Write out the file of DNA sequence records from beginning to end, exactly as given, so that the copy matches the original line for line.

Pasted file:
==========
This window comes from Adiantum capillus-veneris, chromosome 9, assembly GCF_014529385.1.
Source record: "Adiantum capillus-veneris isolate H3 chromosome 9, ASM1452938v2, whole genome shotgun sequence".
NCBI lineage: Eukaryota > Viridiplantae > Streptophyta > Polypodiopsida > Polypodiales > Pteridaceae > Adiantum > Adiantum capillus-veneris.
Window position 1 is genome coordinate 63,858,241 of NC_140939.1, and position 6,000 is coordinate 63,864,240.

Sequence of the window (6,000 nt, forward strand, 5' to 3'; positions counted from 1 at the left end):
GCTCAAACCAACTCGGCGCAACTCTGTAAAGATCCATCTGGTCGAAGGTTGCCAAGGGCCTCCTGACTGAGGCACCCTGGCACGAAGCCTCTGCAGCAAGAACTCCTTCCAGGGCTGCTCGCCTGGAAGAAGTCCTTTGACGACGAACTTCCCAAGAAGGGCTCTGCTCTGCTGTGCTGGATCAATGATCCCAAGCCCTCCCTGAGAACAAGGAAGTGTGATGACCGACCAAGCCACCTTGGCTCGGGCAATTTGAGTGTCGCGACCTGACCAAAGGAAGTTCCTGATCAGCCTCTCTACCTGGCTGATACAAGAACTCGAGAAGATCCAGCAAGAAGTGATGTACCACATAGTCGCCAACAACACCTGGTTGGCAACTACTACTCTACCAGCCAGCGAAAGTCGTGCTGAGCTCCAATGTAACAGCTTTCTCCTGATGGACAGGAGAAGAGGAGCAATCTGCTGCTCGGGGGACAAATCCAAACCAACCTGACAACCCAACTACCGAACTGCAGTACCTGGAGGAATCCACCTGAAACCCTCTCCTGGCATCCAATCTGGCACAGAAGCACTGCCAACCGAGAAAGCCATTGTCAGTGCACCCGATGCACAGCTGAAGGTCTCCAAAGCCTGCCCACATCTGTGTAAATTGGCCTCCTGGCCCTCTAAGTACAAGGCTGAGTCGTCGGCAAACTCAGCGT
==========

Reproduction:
This window comes from Adiantum capillus-veneris, chromosome 9, assembly GCF_014529385.1.
Source record: "Adiantum capillus-veneris isolate H3 chromosome 9, ASM1452938v2, whole genome shotgun sequence".
NCBI lineage: Eukaryota > Viridiplantae > Streptophyta > Polypodiopsida > Polypodiales > Pteridaceae > Adiantum > Adiantum capillus-veneris.
Window position 1 is genome coordinate 63,858,241 of NC_140939.1, and position 6,000 is coordinate 63,864,240.

Sequence of the window (6,000 nt, forward strand, 5' to 3'; positions counted from 1 at the left end):
GCTCAAACCAACTCGGCGCAACTCTGTAAAGATCCATCTGGTCGAAGGTTGCCAAGGGCCTCCTGACTGAGGCACCCTGGCACGAAGCCTCTGCAGCAAGAACTCCTTCCAGGGCTGCTCGCCTGGAAGAAGTCCTTTGACGACGAACTTCCCAAGAAGGGCTCTGCTCTGCTGTGCTGGATCAATGATCCCAAGCCCTCCCTGAGAACAAGGAAGTGTGATGACCGACCAAGCCACCTTGGCTCGGGCAATTTGAGTGTCGCGACCTGACCAAAGGAAGTTCCTGATCAGCCTCTCTACCTGGCTGATACAAGAACTCGAGAAGATCCAGCAAGAAGTGATGTACCACATAGTCGCCAACAACACCTGGTTGGCAACTACTACTCTACCAGCCAGCGAAAGTCGTGCTGAGCTCCAATGTAACAGCTTTCTCCTGATGGACAGGAGAAGAGGAGCAATCTGCTGCTCGGGGGACAAATCCAAACCAACCTGACAACCCAACTACCGAACTGCAGTACCTGGAGGAATCCACCTGAAACCCTCTCCTGGCATCCAATCTGGCACAGAAGCACTGCCAACCGAGAAAGCCATTGTCAGTGCACCCGATGCACAGCTGAAGGTCTCCAAAGCCTGCCCACATCTGTGTAAATTGGCCTCCTGGCCCTCTAAGTACAAGGCTGAGTCGTCGGCAAACTCAGCGT